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Washington Post: We Deserve Better Than the Inanity of Tom Shales' Review

August 3, 2010

Earlier this year, the Washington Post published Tom Shales’ blustery response to ABC News’ announcement that Christiane Amanpour will be anchoring its Sunday morning news show, “This Week”--a decision the Women's Media Center called a banner moment for news media.  As Women’s Media Center President, Jehmu Greene, pointed out, Shales attempt at undermining Amanpour’s journalistic credentials, which have won multiple awards, only revealed his sexist and racist biases and not any critique of substance. Given his shallow contempt for Amanpour, it is surprising that the Washington Post ran his review of her debut last Sunday, one that--not surprisingly--continued to showcase Shales’ personal biases, even if it meant desperately clawing at minutiae to criticize her show.

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The most ludicrous remark that Shales made was highlighted last night on MSNBC’s Countdown with Keith Olbermann’s show in his “Worst Persons in the World” segment. Devoted to highlighting the top three inane comments in the media of the day, Olbermann highlighted Shales ' comments on Amanpour's “In Memoriam” segment of the ABC show. Shales wrote,
Perhaps in keeping with the newly globalized program, the commendable "In Memoriam" segment ended with a tribute not to American men and women who died in combat during the preceding week but rather, said Amanpour in her narration, in remembrance of "all of those who died in war" in that period. Did she mean to suggest that our mourning extend to members of the Taliban?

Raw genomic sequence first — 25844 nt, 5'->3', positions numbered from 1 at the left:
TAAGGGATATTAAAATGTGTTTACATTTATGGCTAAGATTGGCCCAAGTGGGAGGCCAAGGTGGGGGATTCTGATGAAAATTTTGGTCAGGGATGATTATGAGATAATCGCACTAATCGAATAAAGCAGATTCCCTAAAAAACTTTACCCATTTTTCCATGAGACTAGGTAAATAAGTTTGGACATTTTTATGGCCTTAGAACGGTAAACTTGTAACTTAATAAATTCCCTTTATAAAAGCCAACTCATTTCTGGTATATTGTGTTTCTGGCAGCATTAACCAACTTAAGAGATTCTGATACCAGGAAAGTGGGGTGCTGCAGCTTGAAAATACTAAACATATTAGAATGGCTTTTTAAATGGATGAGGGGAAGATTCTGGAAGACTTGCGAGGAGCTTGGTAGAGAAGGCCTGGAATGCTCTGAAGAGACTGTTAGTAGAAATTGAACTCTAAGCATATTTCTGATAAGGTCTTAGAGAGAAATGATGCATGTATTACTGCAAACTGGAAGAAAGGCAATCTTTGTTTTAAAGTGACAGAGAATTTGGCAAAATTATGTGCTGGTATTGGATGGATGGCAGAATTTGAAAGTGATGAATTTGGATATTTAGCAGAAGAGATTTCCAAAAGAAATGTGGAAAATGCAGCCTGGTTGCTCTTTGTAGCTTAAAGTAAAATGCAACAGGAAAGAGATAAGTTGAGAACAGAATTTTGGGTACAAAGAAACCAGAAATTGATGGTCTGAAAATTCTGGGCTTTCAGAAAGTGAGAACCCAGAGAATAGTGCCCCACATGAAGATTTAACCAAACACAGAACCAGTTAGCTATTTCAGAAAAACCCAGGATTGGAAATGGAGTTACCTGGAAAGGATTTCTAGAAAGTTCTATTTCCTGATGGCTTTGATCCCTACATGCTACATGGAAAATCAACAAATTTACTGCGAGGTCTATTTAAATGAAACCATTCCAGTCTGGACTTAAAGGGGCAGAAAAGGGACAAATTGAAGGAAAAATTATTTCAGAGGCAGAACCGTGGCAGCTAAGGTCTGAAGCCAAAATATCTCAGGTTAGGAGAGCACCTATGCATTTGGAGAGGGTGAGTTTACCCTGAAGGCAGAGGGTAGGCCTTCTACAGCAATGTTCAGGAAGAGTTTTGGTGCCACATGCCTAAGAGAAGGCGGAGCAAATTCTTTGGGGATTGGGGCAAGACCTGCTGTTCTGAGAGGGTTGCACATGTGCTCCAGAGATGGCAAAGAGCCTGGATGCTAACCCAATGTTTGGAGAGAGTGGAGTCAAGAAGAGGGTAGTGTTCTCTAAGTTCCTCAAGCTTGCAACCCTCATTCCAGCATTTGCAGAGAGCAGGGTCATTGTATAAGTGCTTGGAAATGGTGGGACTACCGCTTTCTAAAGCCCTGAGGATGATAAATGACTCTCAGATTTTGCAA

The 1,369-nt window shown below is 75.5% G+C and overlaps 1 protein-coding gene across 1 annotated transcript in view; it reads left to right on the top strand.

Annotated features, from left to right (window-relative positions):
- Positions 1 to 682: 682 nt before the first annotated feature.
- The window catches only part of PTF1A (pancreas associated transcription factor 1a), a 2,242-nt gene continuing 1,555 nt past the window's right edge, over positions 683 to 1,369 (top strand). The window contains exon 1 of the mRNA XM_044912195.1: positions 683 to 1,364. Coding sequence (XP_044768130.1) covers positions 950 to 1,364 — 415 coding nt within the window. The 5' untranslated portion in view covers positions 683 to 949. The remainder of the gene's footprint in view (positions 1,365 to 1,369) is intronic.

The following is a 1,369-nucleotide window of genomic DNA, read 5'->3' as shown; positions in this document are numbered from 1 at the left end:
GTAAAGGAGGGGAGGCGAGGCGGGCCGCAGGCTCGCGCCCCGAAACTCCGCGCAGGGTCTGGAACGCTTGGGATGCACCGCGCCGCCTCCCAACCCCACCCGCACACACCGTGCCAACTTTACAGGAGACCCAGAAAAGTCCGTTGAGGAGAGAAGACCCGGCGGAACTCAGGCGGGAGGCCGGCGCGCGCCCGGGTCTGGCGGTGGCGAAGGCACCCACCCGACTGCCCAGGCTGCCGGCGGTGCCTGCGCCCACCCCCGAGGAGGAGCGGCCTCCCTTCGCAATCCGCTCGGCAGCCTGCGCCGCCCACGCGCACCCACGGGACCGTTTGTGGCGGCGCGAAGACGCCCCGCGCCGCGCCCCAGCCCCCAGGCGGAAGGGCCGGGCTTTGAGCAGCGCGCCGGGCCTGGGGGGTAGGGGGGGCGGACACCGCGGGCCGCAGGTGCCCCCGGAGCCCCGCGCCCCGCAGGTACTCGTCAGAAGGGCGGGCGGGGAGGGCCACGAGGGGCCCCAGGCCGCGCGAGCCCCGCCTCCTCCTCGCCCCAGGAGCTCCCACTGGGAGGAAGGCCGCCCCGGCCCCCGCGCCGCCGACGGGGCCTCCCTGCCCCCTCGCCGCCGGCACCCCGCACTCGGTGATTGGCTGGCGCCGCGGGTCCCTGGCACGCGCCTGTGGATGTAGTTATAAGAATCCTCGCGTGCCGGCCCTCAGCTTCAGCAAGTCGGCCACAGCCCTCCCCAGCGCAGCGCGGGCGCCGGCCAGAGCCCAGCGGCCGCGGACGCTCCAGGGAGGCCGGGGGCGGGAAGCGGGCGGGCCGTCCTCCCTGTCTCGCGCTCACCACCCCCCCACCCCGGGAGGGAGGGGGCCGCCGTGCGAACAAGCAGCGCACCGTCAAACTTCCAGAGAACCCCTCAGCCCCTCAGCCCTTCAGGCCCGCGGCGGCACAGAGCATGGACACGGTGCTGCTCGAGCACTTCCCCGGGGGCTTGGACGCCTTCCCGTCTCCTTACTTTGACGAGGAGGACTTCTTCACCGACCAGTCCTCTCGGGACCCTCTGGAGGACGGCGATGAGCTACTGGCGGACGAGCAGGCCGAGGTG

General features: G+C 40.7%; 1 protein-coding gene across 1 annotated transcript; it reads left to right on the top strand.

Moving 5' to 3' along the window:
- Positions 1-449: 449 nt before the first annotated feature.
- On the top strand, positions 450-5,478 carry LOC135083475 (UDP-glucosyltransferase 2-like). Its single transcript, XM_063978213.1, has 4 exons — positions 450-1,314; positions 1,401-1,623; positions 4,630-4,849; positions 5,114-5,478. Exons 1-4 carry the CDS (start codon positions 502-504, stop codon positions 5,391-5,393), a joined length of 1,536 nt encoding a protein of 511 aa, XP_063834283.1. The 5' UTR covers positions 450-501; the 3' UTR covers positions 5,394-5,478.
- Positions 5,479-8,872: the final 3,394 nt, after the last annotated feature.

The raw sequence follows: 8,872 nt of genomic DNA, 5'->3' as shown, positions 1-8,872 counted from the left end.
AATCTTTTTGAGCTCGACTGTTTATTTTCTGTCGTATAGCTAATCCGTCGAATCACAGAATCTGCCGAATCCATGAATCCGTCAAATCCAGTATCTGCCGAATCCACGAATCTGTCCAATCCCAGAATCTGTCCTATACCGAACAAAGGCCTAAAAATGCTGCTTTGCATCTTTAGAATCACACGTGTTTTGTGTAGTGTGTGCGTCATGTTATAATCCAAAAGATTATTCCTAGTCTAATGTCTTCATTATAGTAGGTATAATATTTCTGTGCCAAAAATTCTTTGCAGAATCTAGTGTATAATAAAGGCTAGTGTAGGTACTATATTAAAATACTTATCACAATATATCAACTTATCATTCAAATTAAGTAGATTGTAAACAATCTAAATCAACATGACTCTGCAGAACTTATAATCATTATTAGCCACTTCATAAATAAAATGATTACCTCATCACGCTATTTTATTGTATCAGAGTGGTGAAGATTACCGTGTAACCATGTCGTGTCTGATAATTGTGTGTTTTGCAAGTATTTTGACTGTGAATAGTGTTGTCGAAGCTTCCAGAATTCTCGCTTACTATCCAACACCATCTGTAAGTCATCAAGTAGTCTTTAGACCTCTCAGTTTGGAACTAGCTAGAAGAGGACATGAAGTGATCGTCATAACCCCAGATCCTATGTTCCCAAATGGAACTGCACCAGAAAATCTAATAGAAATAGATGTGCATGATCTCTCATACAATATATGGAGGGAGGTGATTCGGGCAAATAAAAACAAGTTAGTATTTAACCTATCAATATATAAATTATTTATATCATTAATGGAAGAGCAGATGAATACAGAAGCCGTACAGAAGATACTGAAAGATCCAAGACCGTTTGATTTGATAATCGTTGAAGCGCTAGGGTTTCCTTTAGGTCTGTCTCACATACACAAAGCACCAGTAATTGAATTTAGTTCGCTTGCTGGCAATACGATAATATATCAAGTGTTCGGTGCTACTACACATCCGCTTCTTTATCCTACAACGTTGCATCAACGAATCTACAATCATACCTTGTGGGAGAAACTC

Yet, as Olbermann so obviously points out, the segment featured the names of the soldiers who died, which makes Shales’ point so laughable, if not disrespectful, that Olbermann suggests Amanpour include “Tom Shales’ career” in “In Memoriam” next week. Fact check much, Washington Post? But even when Shales chose to stick with the facts, he could barely muster anything substantial to say. Rather than acknowledge the fact that Amanpour had managed to secure exclusive interviews with top government officials who rarely grace Sunday morning news programming, Speaker of the House Nancy Pelosi and Secretary of Defense Robert Gates, Shales chose instead to comment on the furniture. If readers were expecting an assessment of Amanpour’s interviewing skills or grasp of national issues, all they got was the observation that the roundtable segment featured a table that, “oddly enough, is no longer round, having been scrapped for one shaped like a lumpy old lima bean.” Did no one from the editorial department think to point out to Shales what a figure of speech is? What may lie beneath Shales’ comments, inane though they may be, is a deep-seated xenophobia that is mired in double standards. Indeed, his initial article signaled at his discomfort toward Amanpour’s Iranian and British heritage, implying that her ethnicity affects her objectivity as a journalist. This may explain why Shale repeatedly brings up Amanpour’s vast experience in international news reportage as though it were an impediment to her role as host. As Shales himself points out, Amanpour has said that she hopes to "open a window on the world," a unique approach to national politics that leverages her international experience. In fact, the online version of the article links to the ABC News-Washington Post jointly produced Top Line interview of Amanpour, where she explains that a globalized approach makes sense because Americans live in a globalized world, a fact that Secretary of Education Arne Duncan clearly recognizes, whom she cites as saying that the children of America need to be able to compete globally. As she rightly points out, the United States is “the most important and powerful nation in the world but it is no longer an island”; hence, the rational choice in widening the show’s perspective to show how U.S. national policies affect people around the world just as much as international events affect Americans. Granted, this is a review and Shales is entitled to his opinions, but does he provide any valid reasons as to why he dislikes this approach? Aside from simply insisting that this is not how it used to be done, Shales offers little else. Where readers might expect an argument as to why the traditional approach still works in a globalized world, we get a snide remark that a show which plays to its host’s strengths must mean that Amanpour is seeking attention for herself. Of course, when it comes to Shales’ preferred choice for host, Jake Tapper, it suffices that he is “adept and likable,” and a “‘favorite son’” for certain Facebook groups. If this isn’t enough evidence of favoritism and bias on Shales’ part, surely the name-calling he resorts to (“globe-trotting Fancy-Pants” and the “Grand Duchess Amanpour”) should have alerted editors to his skewed perspective. Send a letter to the editors of the Washington Post, telling them that you’d like to hear fair and balanced critique in their cultural analysis, not inane remarks and baseless name-calling. Whatever one thinks of Amanpour’s performance on Sunday, surely it is not too much for readers to expect a well written review, not a platform to air one’s personal biases. In running Shales’ piece, the Washington Post not only sends the message that an accomplished journalist like Amanpour does not deserve top quality commentary that her career has earned. It also demeans readers who take the media seriously.

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